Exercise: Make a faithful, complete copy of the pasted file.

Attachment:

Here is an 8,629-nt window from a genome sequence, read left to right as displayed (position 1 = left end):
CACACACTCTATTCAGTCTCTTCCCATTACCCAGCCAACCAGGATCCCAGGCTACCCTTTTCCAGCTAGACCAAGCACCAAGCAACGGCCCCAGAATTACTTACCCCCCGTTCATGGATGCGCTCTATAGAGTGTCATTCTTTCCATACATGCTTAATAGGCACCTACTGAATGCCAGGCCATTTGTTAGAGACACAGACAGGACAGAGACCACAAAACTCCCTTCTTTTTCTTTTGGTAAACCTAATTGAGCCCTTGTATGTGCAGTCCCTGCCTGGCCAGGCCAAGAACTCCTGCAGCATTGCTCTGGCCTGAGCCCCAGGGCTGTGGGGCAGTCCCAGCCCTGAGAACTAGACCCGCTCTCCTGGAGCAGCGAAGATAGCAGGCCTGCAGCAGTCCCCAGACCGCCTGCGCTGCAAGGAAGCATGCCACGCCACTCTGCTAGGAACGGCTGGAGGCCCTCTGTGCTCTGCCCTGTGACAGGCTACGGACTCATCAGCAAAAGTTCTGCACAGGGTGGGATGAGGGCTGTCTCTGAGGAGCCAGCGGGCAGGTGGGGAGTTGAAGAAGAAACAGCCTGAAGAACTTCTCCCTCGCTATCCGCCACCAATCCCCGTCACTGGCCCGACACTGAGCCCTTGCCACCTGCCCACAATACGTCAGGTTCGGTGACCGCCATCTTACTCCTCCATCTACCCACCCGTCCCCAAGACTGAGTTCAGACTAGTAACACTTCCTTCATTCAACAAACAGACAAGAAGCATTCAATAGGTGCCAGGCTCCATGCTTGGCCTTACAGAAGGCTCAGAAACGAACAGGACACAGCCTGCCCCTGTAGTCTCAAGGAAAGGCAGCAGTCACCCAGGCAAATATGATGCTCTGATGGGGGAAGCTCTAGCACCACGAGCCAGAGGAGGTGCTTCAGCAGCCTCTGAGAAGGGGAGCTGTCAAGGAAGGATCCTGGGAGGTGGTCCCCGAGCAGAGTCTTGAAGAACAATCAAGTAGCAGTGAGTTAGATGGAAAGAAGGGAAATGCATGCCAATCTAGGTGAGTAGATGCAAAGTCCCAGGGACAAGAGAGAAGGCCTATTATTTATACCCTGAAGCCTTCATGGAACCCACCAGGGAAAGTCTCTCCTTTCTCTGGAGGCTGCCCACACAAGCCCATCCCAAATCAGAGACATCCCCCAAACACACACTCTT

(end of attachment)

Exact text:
Here is an 8,629-nt window from a genome sequence, read left to right as displayed (position 1 = left end):
CACACACTCTATTCAGTCTCTTCCCATTACCCAGCCAACCAGGATCCCAGGCTACCCTTTTCCAGCTAGACCAAGCACCAAGCAACGGCCCCAGAATTACTTACCCCCCGTTCATGGATGCGCTCTATAGAGTGTCATTCTTTCCATACATGCTTAATAGGCACCTACTGAATGCCAGGCCATTTGTTAGAGACACAGACAGGACAGAGACCACAAAACTCCCTTCTTTTTCTTTTGGTAAACCTAATTGAGCCCTTGTATGTGCAGTCCCTGCCTGGCCAGGCCAAGAACTCCTGCAGCATTGCTCTGGCCTGAGCCCCAGGGCTGTGGGGCAGTCCCAGCCCTGAGAACTAGACCCGCTCTCCTGGAGCAGCGAAGATAGCAGGCCTGCAGCAGTCCCCAGACCGCCTGCGCTGCAAGGAAGCATGCCACGCCACTCTGCTAGGAACGGCTGGAGGCCCTCTGTGCTCTGCCCTGTGACAGGCTACGGACTCATCAGCAAAAGTTCTGCACAGGGTGGGATGAGGGCTGTCTCTGAGGAGCCAGCGGGCAGGTGGGGAGTTGAAGAAGAAACAGCCTGAAGAACTTCTCCCTCGCTATCCGCCACCAATCCCCGTCACTGGCCCGACACTGAGCCCTTGCCACCTGCCCACAATACGTCAGGTTCGGTGACCGCCATCTTACTCCTCCATCTACCCACCCGTCCCCAAGACTGAGTTCAGACTAGTAACACTTCCTTCATTCAACAAACAGACAAGAAGCATTCAATAGGTGCCAGGCTCCATGCTTGGCCTTACAGAAGGCTCAGAAACGAACAGGACACAGCCTGCCCCTGTAGTCTCAAGGAAAGGCAGCAGTCACCCAGGCAAATATGATGCTCTGATGGGGGAAGCTCTAGCACCACGAGCCAGAGGAGGTGCTTCAGCAGCCTCTGAGAAGGGGAGCTGTCAAGGAAGGATCCTGGGAGGTGGTCCCCGAGCAGAGTCTTGAAGAACAATCAAGTAGCAGTGAGTTAGATGGAAAGAAGGGAAATGCATGCCAATCTAGGTGAGTAGATGCAAAGTCCCAGGGACAAGAGAGAAGGCCTATTATTTATACCCTGAAGCCTTCATGGAACCCACCAGGGAAAGTCTCTCCTTTCTCTGGAGGCTGCCCACACAAGCCCATCCCAAATCAGAGACATCCCCCAAACACACACTCTT